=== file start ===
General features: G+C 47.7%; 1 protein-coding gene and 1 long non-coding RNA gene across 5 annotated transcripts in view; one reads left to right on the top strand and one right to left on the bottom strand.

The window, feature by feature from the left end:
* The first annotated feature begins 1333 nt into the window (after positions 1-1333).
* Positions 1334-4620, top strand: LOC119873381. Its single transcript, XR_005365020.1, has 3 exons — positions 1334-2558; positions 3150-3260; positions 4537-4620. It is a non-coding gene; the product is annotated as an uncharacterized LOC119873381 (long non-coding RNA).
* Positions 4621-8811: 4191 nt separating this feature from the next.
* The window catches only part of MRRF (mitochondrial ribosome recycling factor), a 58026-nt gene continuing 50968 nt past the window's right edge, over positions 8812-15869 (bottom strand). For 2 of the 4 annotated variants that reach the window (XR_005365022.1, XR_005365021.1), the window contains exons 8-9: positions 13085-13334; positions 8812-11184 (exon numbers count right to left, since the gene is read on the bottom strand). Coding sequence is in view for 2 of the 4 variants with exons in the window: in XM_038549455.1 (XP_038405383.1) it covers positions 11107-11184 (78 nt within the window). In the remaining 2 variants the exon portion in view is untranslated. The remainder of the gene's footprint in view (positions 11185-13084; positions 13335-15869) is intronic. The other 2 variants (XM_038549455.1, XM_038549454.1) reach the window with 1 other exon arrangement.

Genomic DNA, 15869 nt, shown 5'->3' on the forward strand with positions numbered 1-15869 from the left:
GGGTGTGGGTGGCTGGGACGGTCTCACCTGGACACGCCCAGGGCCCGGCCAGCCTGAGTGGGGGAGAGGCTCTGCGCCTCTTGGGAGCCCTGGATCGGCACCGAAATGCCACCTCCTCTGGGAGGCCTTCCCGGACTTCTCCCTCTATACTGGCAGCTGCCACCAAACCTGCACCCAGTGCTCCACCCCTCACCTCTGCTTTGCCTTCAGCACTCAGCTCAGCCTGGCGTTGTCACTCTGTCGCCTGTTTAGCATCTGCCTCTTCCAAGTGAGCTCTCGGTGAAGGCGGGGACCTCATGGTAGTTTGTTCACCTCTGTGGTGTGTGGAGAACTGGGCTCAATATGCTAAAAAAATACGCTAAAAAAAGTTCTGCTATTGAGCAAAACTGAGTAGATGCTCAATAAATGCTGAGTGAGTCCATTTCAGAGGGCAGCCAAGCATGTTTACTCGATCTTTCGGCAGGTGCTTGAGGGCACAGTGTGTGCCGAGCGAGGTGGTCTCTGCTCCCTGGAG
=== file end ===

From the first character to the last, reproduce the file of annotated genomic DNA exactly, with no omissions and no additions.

General features: G+C 47.7%; 1 protein-coding gene and 1 long non-coding RNA gene across 5 annotated transcripts in view; one reads left to right on the top strand and one right to left on the bottom strand.

The window, feature by feature from the left end:
* The first annotated feature begins 1333 nt into the window (after positions 1-1333).
* Positions 1334-4620, top strand: LOC119873381. Its single transcript, XR_005365020.1, has 3 exons — positions 1334-2558; positions 3150-3260; positions 4537-4620. It is a non-coding gene; the product is annotated as an uncharacterized LOC119873381 (long non-coding RNA).
* Positions 4621-8811: 4191 nt separating this feature from the next.
* The window catches only part of MRRF (mitochondrial ribosome recycling factor), a 58026-nt gene continuing 50968 nt past the window's right edge, over positions 8812-15869 (bottom strand). For 2 of the 4 annotated variants that reach the window (XR_005365022.1, XR_005365021.1), the window contains exons 8-9: positions 13085-13334; positions 8812-11184 (exon numbers count right to left, since the gene is read on the bottom strand). Coding sequence is in view for 2 of the 4 variants with exons in the window: in XM_038549455.1 (XP_038405383.1) it covers positions 11107-11184 (78 nt within the window). In the remaining 2 variants the exon portion in view is untranslated. The remainder of the gene's footprint in view (positions 11185-13084; positions 13335-15869) is intronic. The other 2 variants (XM_038549455.1, XM_038549454.1) reach the window with 1 other exon arrangement.

Genomic DNA, 15869 nt, shown 5'->3' on the forward strand with positions numbered 1-15869 from the left:
GGGTGTGGGTGGCTGGGACGGTCTCACCTGGACACGCCCAGGGCCCGGCCAGCCTGAGTGGGGGAGAGGCTCTGCGCCTCTTGGGAGCCCTGGATCGGCACCGAAATGCCACCTCCTCTGGGAGGCCTTCCCGGACTTCTCCCTCTATACTGGCAGCTGCCACCAAACCTGCACCCAGTGCTCCACCCCTCACCTCTGCTTTGCCTTCAGCACTCAGCTCAGCCTGGCGTTGTCACTCTGTCGCCTGTTTAGCATCTGCCTCTTCCAAGTGAGCTCTCGGTGAAGGCGGGGACCTCATGGTAGTTTGTTCACCTCTGTGGTGTGTGGAGAACTGGGCTCAATATGCTAAAAAAATACGCTAAAAAAAGTTCTGCTATTGAGCAAAACTGAGTAGATGCTCAATAAATGCTGAGTGAGTCCATTTCAGAGGGCAGCCAAGCATGTTTACTCGATCTTTCGGCAGGTGCTTGAGGGCACAGTGTGTGCCGAGCGAGGTGGTCTCTGCTCCCTGGAG